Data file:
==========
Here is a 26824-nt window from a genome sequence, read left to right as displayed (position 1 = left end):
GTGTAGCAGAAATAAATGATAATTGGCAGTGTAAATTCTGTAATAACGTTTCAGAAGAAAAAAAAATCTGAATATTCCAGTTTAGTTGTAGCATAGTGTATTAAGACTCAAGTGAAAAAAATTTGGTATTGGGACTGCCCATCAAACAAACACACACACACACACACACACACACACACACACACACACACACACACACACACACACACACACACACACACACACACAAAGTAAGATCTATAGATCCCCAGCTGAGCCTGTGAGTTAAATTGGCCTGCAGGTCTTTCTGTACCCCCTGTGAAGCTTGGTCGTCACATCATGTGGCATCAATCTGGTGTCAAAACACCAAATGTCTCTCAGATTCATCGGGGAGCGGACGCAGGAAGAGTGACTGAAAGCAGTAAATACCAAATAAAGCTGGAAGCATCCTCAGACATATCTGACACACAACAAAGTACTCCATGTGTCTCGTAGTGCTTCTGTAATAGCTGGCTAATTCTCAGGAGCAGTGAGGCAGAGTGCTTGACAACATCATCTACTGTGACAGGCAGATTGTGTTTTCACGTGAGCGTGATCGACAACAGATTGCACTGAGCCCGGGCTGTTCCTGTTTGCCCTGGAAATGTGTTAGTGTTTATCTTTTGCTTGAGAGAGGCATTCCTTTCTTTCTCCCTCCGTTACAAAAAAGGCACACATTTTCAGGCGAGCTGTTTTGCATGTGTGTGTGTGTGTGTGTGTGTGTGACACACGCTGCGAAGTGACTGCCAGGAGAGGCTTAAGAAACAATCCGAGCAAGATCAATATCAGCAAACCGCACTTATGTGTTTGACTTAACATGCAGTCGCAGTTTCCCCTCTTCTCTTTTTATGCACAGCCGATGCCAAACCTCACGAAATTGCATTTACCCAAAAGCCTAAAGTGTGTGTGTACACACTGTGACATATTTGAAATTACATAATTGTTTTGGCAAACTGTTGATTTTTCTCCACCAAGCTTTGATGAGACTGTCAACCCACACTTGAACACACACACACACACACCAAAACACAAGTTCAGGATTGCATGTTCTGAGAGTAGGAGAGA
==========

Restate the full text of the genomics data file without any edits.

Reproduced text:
Here is a 26824-nt window from a genome sequence, read left to right as displayed (position 1 = left end):
GTGTAGCAGAAATAAATGATAATTGGCAGTGTAAATTCTGTAATAACGTTTCAGAAGAAAAAAAAATCTGAATATTCCAGTTTAGTTGTAGCATAGTGTATTAAGACTCAAGTGAAAAAAATTTGGTATTGGGACTGCCCATCAAACAAACACACACACACACACACACACACACACACACACACACACACACACACACACACACACACACACACACACACACACACAAAGTAAGATCTATAGATCCCCAGCTGAGCCTGTGAGTTAAATTGGCCTGCAGGTCTTTCTGTACCCCCTGTGAAGCTTGGTCGTCACATCATGTGGCATCAATCTGGTGTCAAAACACCAAATGTCTCTCAGATTCATCGGGGAGCGGACGCAGGAAGAGTGACTGAAAGCAGTAAATACCAAATAAAGCTGGAAGCATCCTCAGACATATCTGACACACAACAAAGTACTCCATGTGTCTCGTAGTGCTTCTGTAATAGCTGGCTAATTCTCAGGAGCAGTGAGGCAGAGTGCTTGACAACATCATCTACTGTGACAGGCAGATTGTGTTTTCACGTGAGCGTGATCGACAACAGATTGCACTGAGCCCGGGCTGTTCCTGTTTGCCCTGGAAATGTGTTAGTGTTTATCTTTTGCTTGAGAGAGGCATTCCTTTCTTTCTCCCTCCGTTACAAAAAAGGCACACATTTTCAGGCGAGCTGTTTTGCATGTGTGTGTGTGTGTGTGTGTGTGTGACACACGCTGCGAAGTGACTGCCAGGAGAGGCTTAAGAAACAATCCGAGCAAGATCAATATCAGCAAACCGCACTTATGTGTTTGACTTAACATGCAGTCGCAGTTTCCCCTCTTCTCTTTTTATGCACAGCCGATGCCAAACCTCACGAAATTGCATTTACCCAAAAGCCTAAAGTGTGTGTGTACACACTGTGACATATTTGAAATTACATAATTGTTTTGGCAAACTGTTGATTTTTCTCCACCAAGCTTTGATGAGACTGTCAACCCACACTTGAACACACACACACACACACCAAAACACAAGTTCAGGATTGCATGTTCTGAGAGTAGGAGAGA